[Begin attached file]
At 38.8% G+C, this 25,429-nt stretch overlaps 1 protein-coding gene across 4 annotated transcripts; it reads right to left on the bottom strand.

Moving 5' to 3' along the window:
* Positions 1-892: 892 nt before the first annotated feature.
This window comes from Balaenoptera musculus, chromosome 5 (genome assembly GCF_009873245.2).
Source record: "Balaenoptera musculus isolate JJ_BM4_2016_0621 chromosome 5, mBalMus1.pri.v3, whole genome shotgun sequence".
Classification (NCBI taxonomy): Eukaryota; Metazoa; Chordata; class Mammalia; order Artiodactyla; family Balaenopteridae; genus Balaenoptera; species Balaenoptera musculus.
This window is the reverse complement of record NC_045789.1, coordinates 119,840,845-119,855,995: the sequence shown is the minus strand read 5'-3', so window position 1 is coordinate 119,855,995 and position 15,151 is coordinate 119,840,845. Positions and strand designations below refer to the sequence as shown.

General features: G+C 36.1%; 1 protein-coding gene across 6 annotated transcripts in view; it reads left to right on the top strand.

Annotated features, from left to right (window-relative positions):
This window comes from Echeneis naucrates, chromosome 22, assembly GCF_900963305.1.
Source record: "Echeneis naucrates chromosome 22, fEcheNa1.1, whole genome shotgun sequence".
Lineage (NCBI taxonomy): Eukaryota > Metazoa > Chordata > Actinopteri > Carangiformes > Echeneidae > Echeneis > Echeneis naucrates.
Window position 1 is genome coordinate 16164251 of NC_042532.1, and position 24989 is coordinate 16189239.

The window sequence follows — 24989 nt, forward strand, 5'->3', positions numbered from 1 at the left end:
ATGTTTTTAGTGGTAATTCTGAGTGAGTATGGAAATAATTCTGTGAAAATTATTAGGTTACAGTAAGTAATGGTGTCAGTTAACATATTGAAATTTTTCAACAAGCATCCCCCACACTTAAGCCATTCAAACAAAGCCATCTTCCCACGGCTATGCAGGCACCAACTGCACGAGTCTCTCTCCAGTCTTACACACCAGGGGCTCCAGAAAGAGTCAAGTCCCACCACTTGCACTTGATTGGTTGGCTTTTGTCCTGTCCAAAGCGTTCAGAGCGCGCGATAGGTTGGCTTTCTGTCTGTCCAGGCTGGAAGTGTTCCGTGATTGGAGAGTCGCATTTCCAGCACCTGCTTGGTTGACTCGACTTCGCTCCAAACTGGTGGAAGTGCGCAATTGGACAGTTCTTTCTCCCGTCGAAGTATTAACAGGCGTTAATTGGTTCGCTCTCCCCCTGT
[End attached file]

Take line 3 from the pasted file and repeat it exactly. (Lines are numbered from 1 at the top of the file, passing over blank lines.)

* Positions 1-892: 892 nt before the first annotated feature.